- DHS Confirms Original DACA Remains in Effect For Now but Formally Rescinds Expansion Plans
- June 30, 2017
The Department of Homeland Security has formally rescinded an Obama Administration policy that would have expanded the Deferred Action for Childhood Arrivals (DACA) program and established a new program to provide deportation relief to the undocumented parents of U.S. citizens and lawful permanent residents. DHS confirmed that the existing DACA program remains in effect in the near term, though the White House said that a final decision on the fate of the program has not yet been made.
The Obama Administration’s plans to broaden the DACA program and establish the Deferred Action for Parents of Americans and Lawful Permanent Residents (DAPA) program were announced in November 2014 but were almost immediately challenged in federal court by a coalition of 26 U.S. states and then enjoined. The impact of the Trump Administration’s withdrawal on the ongoing litigation is not yet known.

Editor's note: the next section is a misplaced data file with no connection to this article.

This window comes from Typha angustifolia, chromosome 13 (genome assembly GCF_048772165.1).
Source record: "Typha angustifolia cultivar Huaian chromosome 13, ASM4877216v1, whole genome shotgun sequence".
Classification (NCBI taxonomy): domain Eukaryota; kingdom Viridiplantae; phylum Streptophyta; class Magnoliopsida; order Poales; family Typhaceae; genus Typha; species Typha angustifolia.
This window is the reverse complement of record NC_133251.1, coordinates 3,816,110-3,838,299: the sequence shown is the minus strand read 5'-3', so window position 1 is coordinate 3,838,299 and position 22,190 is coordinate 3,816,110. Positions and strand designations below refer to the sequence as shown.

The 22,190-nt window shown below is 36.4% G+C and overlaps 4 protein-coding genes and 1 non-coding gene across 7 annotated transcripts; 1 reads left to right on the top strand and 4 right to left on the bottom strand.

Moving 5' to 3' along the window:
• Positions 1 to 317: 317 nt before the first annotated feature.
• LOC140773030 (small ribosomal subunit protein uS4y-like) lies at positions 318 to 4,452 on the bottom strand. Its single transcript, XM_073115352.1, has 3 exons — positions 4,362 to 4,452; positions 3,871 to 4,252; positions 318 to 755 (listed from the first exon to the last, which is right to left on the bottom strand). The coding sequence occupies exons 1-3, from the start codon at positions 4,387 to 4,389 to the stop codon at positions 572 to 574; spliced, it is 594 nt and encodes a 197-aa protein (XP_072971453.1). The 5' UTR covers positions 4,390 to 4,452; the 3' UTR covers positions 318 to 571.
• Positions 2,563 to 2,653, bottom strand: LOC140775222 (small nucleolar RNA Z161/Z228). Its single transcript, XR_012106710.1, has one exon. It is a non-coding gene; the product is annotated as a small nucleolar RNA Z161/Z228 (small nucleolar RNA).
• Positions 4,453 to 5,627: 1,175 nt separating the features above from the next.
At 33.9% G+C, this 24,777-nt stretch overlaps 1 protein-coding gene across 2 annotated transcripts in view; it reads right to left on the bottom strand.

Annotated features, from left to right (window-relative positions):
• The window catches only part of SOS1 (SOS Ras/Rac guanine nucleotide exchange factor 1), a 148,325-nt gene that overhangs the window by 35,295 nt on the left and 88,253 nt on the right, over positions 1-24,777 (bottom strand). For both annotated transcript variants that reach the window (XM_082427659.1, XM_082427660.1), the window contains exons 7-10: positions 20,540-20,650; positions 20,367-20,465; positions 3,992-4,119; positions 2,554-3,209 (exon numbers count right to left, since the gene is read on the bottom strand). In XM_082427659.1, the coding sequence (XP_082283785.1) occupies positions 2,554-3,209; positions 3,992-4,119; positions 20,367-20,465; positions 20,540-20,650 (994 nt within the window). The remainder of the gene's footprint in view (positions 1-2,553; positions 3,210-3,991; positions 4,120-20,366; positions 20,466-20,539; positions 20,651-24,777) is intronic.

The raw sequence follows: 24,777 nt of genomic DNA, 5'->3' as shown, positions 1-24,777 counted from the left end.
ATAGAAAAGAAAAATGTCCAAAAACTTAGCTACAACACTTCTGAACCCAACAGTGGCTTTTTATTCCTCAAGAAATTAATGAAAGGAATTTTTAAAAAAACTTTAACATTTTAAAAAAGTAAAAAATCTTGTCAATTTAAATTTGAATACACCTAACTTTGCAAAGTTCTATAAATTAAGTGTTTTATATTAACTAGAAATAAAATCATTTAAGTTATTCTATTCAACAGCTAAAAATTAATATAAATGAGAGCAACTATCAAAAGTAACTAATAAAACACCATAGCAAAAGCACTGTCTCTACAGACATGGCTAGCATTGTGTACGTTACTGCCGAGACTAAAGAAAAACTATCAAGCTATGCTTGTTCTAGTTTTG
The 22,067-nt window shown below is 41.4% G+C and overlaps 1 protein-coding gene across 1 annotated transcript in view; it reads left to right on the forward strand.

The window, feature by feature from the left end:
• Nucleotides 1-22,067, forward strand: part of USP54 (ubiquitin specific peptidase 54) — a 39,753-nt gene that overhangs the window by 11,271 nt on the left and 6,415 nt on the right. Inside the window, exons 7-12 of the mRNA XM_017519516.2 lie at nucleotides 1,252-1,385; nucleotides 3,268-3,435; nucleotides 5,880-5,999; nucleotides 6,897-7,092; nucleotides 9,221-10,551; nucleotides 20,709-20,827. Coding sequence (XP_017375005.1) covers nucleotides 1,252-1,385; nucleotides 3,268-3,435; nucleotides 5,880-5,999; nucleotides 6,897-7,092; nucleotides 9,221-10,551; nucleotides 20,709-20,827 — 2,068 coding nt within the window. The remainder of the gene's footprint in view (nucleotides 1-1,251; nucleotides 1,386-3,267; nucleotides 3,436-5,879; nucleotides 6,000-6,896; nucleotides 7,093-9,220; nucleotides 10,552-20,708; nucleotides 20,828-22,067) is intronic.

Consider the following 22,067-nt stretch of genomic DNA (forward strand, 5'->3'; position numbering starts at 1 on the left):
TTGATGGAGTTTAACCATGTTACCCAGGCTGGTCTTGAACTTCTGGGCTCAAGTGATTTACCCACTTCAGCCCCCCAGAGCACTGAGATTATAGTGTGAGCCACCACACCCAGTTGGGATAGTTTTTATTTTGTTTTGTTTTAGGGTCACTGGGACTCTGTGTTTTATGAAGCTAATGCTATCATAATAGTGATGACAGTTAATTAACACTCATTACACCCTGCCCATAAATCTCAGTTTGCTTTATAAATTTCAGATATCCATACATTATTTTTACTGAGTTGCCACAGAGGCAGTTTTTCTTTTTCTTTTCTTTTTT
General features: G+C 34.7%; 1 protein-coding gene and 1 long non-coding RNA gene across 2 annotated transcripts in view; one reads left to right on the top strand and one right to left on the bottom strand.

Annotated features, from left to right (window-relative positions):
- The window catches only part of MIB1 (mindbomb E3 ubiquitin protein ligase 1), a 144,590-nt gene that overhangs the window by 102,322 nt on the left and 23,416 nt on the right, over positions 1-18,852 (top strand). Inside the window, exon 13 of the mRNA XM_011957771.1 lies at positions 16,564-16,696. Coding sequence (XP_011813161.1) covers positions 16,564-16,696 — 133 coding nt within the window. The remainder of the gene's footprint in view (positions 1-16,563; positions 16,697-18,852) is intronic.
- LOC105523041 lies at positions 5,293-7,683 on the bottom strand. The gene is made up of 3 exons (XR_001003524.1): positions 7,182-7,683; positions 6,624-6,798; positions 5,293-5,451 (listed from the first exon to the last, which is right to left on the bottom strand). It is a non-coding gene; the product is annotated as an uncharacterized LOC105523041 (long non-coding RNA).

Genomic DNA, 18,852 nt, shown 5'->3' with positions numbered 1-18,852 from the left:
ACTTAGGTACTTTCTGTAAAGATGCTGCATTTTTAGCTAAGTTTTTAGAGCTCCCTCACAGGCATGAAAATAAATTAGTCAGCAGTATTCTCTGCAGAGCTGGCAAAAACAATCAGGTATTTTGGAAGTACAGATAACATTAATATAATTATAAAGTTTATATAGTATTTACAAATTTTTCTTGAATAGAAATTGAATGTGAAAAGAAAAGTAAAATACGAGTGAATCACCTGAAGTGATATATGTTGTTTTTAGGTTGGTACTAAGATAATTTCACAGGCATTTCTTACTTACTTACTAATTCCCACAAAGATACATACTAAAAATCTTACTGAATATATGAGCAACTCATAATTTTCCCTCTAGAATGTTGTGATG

DACA offers removal relief and work authorization to qualifying foreign nationals under the age of 31 who entered the United States before the age of 16 and meet other eligibility criteria. The program does not grant any temporary or permanent immigration status or provide a path to permanent residence, and the deferred action status granted to approved beneficiaries may be rescinded by DHS at any time.
What This Means for Employers and Foreign Nationals
DHS has confirmed that it continues to accept new DACA applications and renewals. Though the White House may elect to suspend the program at a future date, DHS stated that DACA employment authorization documents (EADs) will not be terminated before their current expiration date. According to official statistics, DHS approved more than 211,000 DACA renewals and more than 35,000 new DACA applications in the first half of FY 2017.